Consider the heat equation:

$$u_t -\Delta u=0 \quad \text{in} \quad Q_T=\Omega \times(0,T) $$ $$u(\sigma,t)=0 $$ $$u(x,0)=g(x) \quad \text{in} \quad \Omega $$

a weak formulation is: find $u \in H^1(0,T;H^1_0(\Omega),H^-1(\Omega))$ s.t.

$$\lt \dot{u(t)},v\gt_* +(\nabla u(t),\nabla v)_{L^2}=0$$ $$ ||u(t)-g ||_{L_2} \rightarrow 0 \quad \text{as} \quad t \rightarrow0^+$$

From general theory, we have an apriori estimate on $u,\nabla u:$

$$ ||u(t)||_{L_2}^2 + \int_0^t||\nabla u(t)||_{L_2}^2dt \leq C ||g|||_{L_2}^2e^t $$

However, through the Faedo-Galerkin approximations, choosing as orthonormal basis in $L^2$ the "Dirichelet" eivengectors of $-\Delta$ we have a more specific esimate:

$$||\nabla u(t) ||_{L_2}^2 \leq \frac{1}{2et}||g||_{L_2}^2$$

and if $g \in H^1_0(\Omega)$

$$||\nabla u(t) ||_{L_2}^2 \leq e^{-2 \lambda_1 t}||\nabla g||_{L_2}^2 $$

This is very fine for the moment, but my book asserts that these results let us conclude that, if $$f=f(x) \in L^2(\Omega) $$ the solution $u$ of:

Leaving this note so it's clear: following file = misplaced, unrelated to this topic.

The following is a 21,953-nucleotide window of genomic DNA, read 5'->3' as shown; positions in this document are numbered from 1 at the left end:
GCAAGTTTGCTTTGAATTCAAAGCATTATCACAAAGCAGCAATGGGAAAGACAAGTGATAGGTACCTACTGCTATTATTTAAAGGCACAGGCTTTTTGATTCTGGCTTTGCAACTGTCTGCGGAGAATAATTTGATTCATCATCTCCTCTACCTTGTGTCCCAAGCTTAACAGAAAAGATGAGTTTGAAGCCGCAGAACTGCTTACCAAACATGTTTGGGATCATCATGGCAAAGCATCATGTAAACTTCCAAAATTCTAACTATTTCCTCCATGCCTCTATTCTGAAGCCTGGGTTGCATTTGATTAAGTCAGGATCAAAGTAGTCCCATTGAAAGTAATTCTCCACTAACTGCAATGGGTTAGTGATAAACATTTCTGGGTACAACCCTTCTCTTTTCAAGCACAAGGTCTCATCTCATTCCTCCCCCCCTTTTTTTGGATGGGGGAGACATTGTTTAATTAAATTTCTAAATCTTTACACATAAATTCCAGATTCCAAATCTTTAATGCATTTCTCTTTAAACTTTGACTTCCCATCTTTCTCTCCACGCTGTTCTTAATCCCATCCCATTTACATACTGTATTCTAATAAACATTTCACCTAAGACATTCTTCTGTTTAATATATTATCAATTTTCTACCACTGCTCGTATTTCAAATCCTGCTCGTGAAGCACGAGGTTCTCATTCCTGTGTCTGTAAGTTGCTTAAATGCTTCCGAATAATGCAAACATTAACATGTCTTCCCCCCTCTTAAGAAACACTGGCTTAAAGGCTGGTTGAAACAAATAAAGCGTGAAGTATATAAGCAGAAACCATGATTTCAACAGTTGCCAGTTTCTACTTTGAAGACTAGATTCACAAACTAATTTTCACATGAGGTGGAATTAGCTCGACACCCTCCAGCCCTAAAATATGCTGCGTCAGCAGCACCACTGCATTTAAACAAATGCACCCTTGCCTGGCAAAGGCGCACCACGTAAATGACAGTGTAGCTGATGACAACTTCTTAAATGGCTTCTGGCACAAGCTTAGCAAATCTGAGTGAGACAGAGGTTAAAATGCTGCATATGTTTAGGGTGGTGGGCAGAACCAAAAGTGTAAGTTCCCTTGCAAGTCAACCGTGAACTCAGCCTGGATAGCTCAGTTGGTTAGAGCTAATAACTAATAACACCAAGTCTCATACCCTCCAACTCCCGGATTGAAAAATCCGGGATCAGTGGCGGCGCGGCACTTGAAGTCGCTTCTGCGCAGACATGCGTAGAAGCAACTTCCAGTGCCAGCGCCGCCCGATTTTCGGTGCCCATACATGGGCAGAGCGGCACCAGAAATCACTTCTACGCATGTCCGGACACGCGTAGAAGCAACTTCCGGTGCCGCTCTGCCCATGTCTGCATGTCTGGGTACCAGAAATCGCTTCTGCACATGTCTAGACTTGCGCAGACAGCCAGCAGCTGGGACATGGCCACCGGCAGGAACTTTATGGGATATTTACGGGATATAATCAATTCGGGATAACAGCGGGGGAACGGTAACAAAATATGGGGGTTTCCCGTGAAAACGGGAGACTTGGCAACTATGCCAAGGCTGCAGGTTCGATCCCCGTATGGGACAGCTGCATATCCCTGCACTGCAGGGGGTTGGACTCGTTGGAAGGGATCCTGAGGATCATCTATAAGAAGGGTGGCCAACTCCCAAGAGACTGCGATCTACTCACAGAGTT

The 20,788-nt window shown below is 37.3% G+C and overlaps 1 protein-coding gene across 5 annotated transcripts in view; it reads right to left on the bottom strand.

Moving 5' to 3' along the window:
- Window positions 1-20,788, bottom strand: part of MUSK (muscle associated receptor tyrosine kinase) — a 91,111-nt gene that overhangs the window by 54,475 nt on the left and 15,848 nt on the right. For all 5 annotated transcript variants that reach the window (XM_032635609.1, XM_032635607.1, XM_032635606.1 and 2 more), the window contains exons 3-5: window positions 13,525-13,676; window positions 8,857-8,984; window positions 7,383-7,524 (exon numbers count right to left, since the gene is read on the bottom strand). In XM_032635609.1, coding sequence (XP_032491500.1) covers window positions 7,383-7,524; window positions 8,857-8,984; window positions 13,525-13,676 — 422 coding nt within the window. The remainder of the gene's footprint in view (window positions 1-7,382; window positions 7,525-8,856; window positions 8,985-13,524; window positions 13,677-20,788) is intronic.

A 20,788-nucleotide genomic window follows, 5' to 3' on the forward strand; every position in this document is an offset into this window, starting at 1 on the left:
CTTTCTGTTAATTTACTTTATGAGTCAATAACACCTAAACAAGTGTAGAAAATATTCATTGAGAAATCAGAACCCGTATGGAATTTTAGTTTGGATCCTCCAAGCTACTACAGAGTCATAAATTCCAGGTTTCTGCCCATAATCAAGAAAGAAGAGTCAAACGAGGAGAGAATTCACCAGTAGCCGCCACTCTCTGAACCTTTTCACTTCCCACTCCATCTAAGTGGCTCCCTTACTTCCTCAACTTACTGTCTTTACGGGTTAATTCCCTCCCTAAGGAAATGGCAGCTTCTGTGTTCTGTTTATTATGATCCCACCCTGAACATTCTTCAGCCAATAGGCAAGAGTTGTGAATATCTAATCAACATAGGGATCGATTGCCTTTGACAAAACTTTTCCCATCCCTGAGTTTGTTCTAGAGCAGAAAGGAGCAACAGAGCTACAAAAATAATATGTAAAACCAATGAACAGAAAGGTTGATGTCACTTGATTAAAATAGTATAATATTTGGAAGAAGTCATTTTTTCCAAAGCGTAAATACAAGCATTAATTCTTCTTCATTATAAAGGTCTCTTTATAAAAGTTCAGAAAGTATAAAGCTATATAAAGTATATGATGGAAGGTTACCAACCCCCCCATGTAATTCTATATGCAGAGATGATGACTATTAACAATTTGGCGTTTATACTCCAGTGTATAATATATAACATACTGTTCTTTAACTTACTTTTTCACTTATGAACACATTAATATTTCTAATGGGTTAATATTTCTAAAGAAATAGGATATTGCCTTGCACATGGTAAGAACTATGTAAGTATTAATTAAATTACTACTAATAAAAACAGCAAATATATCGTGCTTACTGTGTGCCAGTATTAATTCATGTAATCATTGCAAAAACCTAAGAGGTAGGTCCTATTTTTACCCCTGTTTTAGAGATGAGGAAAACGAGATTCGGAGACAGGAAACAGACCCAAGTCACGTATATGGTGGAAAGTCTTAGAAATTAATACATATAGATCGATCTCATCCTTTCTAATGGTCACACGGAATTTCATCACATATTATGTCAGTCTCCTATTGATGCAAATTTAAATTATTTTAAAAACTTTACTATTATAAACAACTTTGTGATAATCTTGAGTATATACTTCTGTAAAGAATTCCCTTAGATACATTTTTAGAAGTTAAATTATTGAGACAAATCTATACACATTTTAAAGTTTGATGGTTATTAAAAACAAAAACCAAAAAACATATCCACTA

$$u_t -\Delta u=f(x) \quad \text{in} \quad Q_T=\Omega \times(0,T) $$ $$u(\sigma,t)=0 $$ $$u(x,0)=g(x) \quad \text{in} \quad \Omega $$

converges wrt $H^1_0$ norm to $u_{\infty}$ solution of:

$$ - \Delta u_{\infty} = f \quad \text{in} \quad \Omega$$

$$ u_{\infty}=0 \quad \text{on} \quad \partial \Omega$$

This further point is not very clear to me, because in order to find those estimates, I solved a linear sistem of ODEs on the Fourier's coefficients of $u$, which was homogeneous because $f=0$! Moreover, the exact formulation of these coefficient was the key to get those estimates, so how can I prove the latter result?

Finally, is that convergence always true?


Your Answer

By clicking “Post Your Answer”, you agree to our terms of service, privacy policy and cookie policy

Browse other questions tagged or ask your own question.